Indonesia started dumping mud surging from a gas exploration site in central Indonesia into the sea yesterday, hoping to minimize destruction from the disaster that has submerged entire villages and displaced thousands of people.
The mud flow started after an accident occurred deep in a drilling shaft on the seismically charged island of Java four months ago. It now covers more than 450 hectares and is currently being contained by an ever-expanding network of dams.
The government said earlier it would divert the mud into the sea via a river, despite opposition from environmentalists who protested that the mud was toxic.
National Mudflow Disaster Commission spokesman Rudi Novrianto said yesterday's channeling was considered a trial aimed at eventually dumping the mud into the sea for 20 hours each day at a rate of 18.5m3 per second.
Experts say the mud volcano is one of the largest ever recorded on land.
The mud is believed to come from a reservoir more than 5km underground that has been pressurized by tectonic activity or by the accumulation of hydrocarbon gases.
The gas exploration company blamed for the accident, Lapindo Brantas, argues that seismic activity might have caused the mud to break the surface.
At least 20 factories and many hectares of rice fields and prawn farms have been destroyed. More than 10,000 people have been displaced by the disaster.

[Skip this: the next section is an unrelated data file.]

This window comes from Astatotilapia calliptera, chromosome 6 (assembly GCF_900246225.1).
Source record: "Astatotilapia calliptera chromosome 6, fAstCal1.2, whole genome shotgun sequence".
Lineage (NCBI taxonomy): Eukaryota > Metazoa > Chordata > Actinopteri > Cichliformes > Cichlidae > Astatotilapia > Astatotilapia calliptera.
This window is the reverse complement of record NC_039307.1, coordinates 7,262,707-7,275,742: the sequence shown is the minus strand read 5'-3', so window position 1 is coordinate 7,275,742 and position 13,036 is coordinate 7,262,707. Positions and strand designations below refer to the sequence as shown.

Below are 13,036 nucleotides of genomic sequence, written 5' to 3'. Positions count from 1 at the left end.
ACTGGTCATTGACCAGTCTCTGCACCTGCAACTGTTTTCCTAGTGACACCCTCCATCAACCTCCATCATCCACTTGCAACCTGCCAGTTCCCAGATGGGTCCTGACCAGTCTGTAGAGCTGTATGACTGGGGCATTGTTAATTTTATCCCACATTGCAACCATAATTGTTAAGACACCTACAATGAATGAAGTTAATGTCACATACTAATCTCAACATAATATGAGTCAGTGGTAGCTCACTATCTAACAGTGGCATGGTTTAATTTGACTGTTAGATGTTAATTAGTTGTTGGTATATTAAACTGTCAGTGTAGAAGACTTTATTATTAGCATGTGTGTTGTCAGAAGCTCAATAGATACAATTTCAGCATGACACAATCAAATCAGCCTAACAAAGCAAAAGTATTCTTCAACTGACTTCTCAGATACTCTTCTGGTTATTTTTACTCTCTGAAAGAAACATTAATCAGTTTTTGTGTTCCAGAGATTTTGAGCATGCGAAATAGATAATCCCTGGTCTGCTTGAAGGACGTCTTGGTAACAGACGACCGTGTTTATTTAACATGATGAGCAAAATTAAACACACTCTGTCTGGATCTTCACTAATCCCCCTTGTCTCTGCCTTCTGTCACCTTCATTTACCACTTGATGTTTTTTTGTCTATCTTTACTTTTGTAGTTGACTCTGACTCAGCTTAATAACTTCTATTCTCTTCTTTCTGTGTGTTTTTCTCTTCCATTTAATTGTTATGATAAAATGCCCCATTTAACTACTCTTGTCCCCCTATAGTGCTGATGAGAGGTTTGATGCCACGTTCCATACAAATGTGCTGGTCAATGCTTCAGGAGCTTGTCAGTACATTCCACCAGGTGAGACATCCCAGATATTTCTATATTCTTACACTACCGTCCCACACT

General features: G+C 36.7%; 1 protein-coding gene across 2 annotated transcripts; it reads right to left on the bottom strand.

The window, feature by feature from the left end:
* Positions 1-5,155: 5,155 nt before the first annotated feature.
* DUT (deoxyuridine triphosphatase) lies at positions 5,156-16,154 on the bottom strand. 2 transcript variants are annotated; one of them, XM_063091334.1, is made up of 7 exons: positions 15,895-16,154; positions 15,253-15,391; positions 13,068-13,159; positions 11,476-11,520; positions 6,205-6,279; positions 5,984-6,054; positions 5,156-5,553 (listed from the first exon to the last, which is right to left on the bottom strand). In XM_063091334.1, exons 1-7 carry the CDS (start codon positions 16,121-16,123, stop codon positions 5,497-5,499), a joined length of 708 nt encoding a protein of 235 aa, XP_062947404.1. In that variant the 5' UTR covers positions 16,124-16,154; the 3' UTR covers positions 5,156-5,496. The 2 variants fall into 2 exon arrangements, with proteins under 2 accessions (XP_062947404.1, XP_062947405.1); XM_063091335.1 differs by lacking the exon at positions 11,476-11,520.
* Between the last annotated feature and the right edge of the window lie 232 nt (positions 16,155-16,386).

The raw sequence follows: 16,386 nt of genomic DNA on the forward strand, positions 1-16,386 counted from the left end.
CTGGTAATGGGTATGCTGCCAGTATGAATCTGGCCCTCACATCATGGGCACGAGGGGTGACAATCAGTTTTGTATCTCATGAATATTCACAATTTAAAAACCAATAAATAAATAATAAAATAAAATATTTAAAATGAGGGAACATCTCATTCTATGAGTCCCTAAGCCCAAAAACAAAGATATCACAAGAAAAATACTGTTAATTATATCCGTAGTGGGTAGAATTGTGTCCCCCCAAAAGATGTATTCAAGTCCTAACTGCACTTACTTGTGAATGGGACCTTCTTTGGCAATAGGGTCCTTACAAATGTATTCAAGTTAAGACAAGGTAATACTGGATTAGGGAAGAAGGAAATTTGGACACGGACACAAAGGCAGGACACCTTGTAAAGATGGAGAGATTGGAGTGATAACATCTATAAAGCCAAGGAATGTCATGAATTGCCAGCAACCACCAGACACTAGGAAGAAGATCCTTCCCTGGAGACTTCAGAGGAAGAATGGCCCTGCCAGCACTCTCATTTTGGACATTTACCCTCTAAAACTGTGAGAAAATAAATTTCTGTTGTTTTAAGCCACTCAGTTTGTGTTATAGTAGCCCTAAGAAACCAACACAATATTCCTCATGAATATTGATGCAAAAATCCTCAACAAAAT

The environment minister, who had earlier threatened to block efforts to dispose of the mud in the sea on grounds it might kill fish, said the mud was not toxic and that he now supported the plan.
Local shrimp farmers worried the dumping would ruin their ponds.
"We did not get any compensation from the company or the president for our losses," said Ali Subhan of the local shrimp farmer association.
Meanwhile, a fire raged at the headquarters of Indonesia's state-owned gas and oil company for hours Monday, gutting the top three floors of the Jakarta skyscraper before it was finally extinguished.
No one was injured in the fire that began at 4am and raged for more than seven hours, said Pertamina's spokesman Mohamad Harun, who had no immediate information about the cause.
Thirty-six fire trucks, nearly 200 firefighters and three helicopters were used to fight the blaze, which sent flames and dark plumes of smoke shooting from the 19th, 20th and 21st floors, home to the management offices, officials said.
Minister of State Enterprises Sugiharto said the fire didn't harm any data crucial to Pertamina's business and one analyst said, even if it did, it should not impact Indonesia's import or export operations.
``Pertamina will have back-up data in other locations,'' said Kurtubi, chairman for the Center of Petroleum & Energy Economic Studies.
The chief of Jakarta's fire department, Martono, said the fire apparently started on the 19th floor of the building and then climbed up. It appeared that the fire detection system malfunctioned, he said.
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